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Doloughan Surname Ancestry Results

Our indexes 1000-1999 include entries for the spelling 'doloughan'. In the period you have requested, we have the following 5 records (displaying 1 to 5): 

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National ArchivesScots Guards fighting in Egypt (1882)
The war medal roll for the Egyptian campaign of 1882 is annotated to show those men actually present at Tel-el-Kebir, and thereby also entitled to the Tel-el-Kebir clasp. In addition, there follows an almost duplicate roll of men entitled to the Bronze Star granted by the Khedive of Egypt in recognition of the campaign. The 1st battalion, The Scots Guards, took part in the 1882 campaign, including the battle of Tel-el-Kebir, and added Egypt, 1882 and Tel-el-Kebir to the regimental honours. The battalion had returned home before the end of the year.

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Scots Guards fighting in Egypt
Inhabitants of Dromore in county Down (1886)
George Henry Bassett's County Down Guide and Directory aimed to be 'A book for Manufacturers, Merchants, Traders, Land-Owners, Farmers, Tourists, Anglers, and Sportsmen generally.' It is a good general directory, listing gentry, tradesmen and farmers. (The sample scan is from the introduction).

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Inhabitants of Dromore in county Down
National ArchivesOutstanding soldiers of the Scots Guards (1881-1901)
Each year the best soldiers of the regiment were chosen for long service and good conduct medals. This register gives rank, name, regimental number, and date of recommendation. (The sample scan is from the East Surrey regiment). The register is essentially a register of recommendations, annotated with details of the issue of the medals. Where no gratuity accompanied the medal, the entry is marked 'W. G.' (without gratuity); where, for one reason or another, the medal was not issued, the entry is marked 'N. S.' (not sanctioned) and struck through. The 1st battalion returned from Egypt in 1882 and by 1885 was at Chelsea barracks; moving to Windsor by 1895. The 2nd battalion returned from Egypt 10 September 1885, the regiment having added "Egypt, 1882", "Tel-el-Kebir" and "Suakin, 1885" (in the Soudan) to the colours. In the South African war "South Africa, 1899-1902" and "Modder River" were added.

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Outstanding soldiers of the Scots Guards
Officers of the British Army and of the Indian Army (1934)
The Half-Yearly Army List, issued By Authority, 30 June 1934, lists all officers in active service at that date, and this list was evidence of the status and rank of the officers contained in it. The entries are set out as a gradation list, by rank, from field-marshals to lieutenants, and within each rank in order of seniority at that rank. Each officer's name (surname first, in capitals, then christian name and present rank (with date of achieving that rank) and regiment &c. are given, for convenience, in bold type, with any national decorations in italics after the name. Each entry also gives date of birth, number of days service in the ranks, dates of service in each rank of officer, particular offices and postings (with dates) and, where appropriate, a summary of war service, and medals. For all but the oldest of the officers then serving, the war service details are for the Great War (1914-1921), and campaigns in Iraq, Waziristan, and the North West Frontier of India. War services are not given in this edition for Indian Army officers, except in that their entries are preceded by a crossed swords symbol where they have seen war service in a theatre of war overseas. After the gradation list of officers, there is a section for the Royal Malta Artillery; and then (pages 1152 to 1185) warrant officers - staff or garrison serjeant-majors, educational serjeant-majors, serjeant-major (physical training and educational) instructors, regimental serjeant-majors (and corporal-majors, farrier-serjeant majors, master gunners, assistant instructors in gunnery, experimental serjeant-majors, artillery clerks, farrier-serjeant-majors, artificer serjeant-majors, clerks of works, mechanist, superintending clerks, draughtsmen, 1st class staff serjeant-majors, transport, supply, conductors, sub-conductors, armourers, armament artificers, headmasters, schoolmasters, marine gunners, and bandmasters. The section for the Royal Army Chaplains' Department lists all chaplains (1st to 3rd class); and that for Queen Alexandra's Imperial Military Nursing Service has all matrons, sisters and staff nurses. The lists of nurses do not give date of birth: all are unmarried. The book concludes with the Yeomen of the Guard, the Honourable Company of Gentlemen-at-Arms, and the King's Body Guard for Scotland, in each case giving name (surname and initials, not christian names), honours, name of late regiment, and date of appointment.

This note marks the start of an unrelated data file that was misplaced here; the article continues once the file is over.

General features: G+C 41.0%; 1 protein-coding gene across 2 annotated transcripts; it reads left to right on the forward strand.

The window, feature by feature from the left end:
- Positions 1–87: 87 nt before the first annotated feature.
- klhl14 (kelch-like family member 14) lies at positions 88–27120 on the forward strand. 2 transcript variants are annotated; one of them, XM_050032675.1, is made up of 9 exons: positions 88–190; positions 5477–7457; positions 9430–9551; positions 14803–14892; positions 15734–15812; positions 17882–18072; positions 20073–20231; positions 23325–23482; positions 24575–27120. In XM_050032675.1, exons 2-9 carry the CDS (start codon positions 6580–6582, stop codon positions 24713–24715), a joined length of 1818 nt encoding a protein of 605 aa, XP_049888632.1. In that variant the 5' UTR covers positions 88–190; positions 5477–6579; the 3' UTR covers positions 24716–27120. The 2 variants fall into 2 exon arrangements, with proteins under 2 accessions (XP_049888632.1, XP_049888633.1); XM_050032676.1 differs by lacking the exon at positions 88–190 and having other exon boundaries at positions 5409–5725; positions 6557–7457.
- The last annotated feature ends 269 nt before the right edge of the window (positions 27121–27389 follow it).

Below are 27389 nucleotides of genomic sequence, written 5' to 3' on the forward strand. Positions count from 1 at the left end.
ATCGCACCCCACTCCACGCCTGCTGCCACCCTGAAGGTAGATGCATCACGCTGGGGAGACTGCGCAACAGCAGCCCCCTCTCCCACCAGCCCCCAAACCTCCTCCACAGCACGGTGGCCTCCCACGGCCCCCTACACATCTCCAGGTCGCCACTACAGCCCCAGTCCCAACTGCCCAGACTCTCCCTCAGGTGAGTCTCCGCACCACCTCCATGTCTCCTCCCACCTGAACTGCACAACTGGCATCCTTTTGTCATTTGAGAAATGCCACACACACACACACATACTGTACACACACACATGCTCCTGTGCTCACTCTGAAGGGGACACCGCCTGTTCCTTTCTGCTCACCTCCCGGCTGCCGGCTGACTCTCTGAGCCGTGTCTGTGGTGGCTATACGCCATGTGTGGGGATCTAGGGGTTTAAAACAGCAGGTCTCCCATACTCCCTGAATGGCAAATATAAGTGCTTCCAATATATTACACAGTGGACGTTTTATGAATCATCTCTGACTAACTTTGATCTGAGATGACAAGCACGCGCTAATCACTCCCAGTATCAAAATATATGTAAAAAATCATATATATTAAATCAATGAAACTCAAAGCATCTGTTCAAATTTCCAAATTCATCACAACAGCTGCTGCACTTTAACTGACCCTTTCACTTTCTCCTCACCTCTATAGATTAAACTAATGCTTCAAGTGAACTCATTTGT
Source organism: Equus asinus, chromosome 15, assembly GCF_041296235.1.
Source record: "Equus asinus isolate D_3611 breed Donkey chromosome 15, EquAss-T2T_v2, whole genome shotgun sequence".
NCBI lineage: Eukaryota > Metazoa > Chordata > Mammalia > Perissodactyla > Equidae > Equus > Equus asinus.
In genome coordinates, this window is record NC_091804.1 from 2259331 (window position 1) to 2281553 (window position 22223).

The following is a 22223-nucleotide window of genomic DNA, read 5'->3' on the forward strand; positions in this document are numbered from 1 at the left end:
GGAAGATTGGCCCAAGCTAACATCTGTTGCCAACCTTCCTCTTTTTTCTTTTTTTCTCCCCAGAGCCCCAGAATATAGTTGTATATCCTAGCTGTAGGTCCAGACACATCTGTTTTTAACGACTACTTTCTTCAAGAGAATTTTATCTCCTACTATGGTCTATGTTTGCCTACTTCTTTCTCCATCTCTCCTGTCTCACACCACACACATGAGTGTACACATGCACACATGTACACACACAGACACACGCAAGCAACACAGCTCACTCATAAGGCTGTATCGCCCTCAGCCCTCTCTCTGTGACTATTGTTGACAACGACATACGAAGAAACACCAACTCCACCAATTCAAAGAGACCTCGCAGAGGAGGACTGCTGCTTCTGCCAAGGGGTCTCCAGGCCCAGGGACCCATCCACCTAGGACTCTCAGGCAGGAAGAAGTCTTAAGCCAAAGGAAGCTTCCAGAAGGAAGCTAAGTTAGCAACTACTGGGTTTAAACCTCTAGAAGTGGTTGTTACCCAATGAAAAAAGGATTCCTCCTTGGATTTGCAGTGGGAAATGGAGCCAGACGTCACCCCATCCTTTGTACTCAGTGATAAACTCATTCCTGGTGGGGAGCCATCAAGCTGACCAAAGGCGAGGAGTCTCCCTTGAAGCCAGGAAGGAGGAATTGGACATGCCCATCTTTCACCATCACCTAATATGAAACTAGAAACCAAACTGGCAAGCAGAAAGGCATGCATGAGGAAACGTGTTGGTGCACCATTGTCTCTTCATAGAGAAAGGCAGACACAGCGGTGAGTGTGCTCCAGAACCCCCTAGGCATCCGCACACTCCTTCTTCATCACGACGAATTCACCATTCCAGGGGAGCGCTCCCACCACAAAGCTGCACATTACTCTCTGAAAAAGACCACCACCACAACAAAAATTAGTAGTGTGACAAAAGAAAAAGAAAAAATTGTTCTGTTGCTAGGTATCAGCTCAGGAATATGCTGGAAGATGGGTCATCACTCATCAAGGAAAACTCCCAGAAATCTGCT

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Officers of the British Army and of the Indian Army
Imperial Service Medal (1938)
The Central Chancery of the Orders of Knighthood at St James's Palace announced these awards by king George VI of the Imperial Service Medal to officers of the Home Civil Service. The names are arranged alphabetically by surname (in capitals) and christian names, with office or rank in the service.

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Imperial Service Medal
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